EU ministers fail to agree virus economic rescue in all-night talks

FILE PHOTO: EU leaders summit in Brussels
FILE PHOTO: Eurogroup President Mario Centeno arrives at the European Union leaders summit in Brussels, Belgium, June 21, 2019. REUTERS/Piroschka van de Wouw/File Photo

April 8, 2020

By Jan Strupczewski

BRUSSELS (Reuters) – European Union finance ministers failed to agree in all-night talks on more support for their coronavirus-hit economies and their chairman said on Wednesday morning he was suspending the discussions until Thursday.

Diplomatic sources and officials said a feud between Italy and the Netherlands over what conditions should be attached to euro zone credit for governments fighting the pandemic was blocking progress on half a trillion euros worth of aid.

“After 16 hours of discussions we came close to a deal but we are not there yet,” Eurogroup chairman Mario Centeno said on Wednesday morning. “I suspended the Eurogroup and (we will)continue tomorrow.”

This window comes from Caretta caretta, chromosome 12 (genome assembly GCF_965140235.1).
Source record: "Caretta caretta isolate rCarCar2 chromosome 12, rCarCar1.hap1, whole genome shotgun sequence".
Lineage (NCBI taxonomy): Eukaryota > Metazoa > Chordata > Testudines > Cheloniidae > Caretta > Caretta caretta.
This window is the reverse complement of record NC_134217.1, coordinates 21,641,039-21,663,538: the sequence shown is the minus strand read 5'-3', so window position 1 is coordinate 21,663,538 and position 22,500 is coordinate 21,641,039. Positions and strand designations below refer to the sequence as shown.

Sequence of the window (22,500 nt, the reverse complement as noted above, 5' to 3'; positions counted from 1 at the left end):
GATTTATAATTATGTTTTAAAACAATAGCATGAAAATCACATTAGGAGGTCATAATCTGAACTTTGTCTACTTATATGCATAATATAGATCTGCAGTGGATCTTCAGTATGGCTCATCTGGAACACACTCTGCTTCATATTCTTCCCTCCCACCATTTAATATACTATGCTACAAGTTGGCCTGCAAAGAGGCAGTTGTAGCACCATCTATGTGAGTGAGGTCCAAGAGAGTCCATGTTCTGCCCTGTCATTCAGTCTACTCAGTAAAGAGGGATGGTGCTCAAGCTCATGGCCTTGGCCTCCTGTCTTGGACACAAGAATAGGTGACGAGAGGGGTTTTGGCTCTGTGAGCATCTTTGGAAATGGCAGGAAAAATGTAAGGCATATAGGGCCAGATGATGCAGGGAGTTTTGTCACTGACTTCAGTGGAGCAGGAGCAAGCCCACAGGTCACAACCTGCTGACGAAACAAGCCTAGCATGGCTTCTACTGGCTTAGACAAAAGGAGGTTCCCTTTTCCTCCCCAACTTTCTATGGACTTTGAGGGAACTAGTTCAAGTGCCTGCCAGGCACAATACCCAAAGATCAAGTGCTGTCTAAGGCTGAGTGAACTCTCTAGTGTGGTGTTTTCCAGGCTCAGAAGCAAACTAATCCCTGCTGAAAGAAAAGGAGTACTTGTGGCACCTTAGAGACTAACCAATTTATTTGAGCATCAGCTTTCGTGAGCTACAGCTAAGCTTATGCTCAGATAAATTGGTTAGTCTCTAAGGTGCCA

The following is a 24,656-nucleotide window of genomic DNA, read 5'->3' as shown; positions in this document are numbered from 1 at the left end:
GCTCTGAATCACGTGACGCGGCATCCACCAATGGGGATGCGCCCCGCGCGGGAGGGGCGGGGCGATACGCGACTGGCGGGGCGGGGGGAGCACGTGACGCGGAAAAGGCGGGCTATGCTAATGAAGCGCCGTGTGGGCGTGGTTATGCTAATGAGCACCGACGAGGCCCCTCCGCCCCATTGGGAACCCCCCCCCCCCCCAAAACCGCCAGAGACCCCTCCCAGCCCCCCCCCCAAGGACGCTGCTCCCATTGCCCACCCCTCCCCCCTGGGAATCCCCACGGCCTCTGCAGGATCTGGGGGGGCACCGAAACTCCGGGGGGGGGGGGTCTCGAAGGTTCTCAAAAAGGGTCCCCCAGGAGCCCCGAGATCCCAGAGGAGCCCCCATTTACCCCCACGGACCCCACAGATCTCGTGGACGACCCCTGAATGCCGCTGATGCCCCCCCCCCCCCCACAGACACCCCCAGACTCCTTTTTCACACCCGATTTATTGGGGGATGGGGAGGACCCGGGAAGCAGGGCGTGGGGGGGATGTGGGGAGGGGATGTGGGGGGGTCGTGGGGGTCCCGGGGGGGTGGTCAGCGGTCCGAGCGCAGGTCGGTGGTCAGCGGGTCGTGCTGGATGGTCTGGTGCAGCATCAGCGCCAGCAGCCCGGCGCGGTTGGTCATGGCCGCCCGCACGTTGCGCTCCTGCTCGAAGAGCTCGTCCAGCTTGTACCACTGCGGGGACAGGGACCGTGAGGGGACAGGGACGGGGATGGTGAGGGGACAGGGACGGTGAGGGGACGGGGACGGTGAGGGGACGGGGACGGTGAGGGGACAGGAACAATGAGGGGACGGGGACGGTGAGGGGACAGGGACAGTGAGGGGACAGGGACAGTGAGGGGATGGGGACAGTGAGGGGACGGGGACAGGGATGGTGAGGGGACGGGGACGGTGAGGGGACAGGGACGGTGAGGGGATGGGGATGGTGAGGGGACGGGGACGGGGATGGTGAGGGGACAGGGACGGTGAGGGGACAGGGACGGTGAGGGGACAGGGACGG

The finance ministers, who started talks at 1430 GMT on Tuesday that lasted all night with numerous breaks, resumptions and bilateral negotiations, are trying to agree a package of measures to help governments, companies and individuals.

They had hoped to agree on a half-trillion-euro programme to cushion the economic slump and finance recovery from the pandemic, and turn a page on divisions over how far to go that have marred relations as the bloc struggles with the outbreak.

But divisions emerged prominently again, one diplomatic source said: “The Italians want a reference to debt mutualisation as a possible recovery instrument to be analysed more in the future. The Dutch say ‘no’.”

Issuing joint debt has been a key battle line between economically ailing southern countries like Spain and Italy and the fiscally frugal north, led by Germany and the Netherlands, since the financial and euro zone crises began over a decade ago.

If they do agree, the combined pan-EU and national government responses could add up to the biggest fiscal support programme in the world, surpassing that of the United States, Reuters calculations showed.

(Reporting by Jan Strupczewski; Editing by Catherine Evans)

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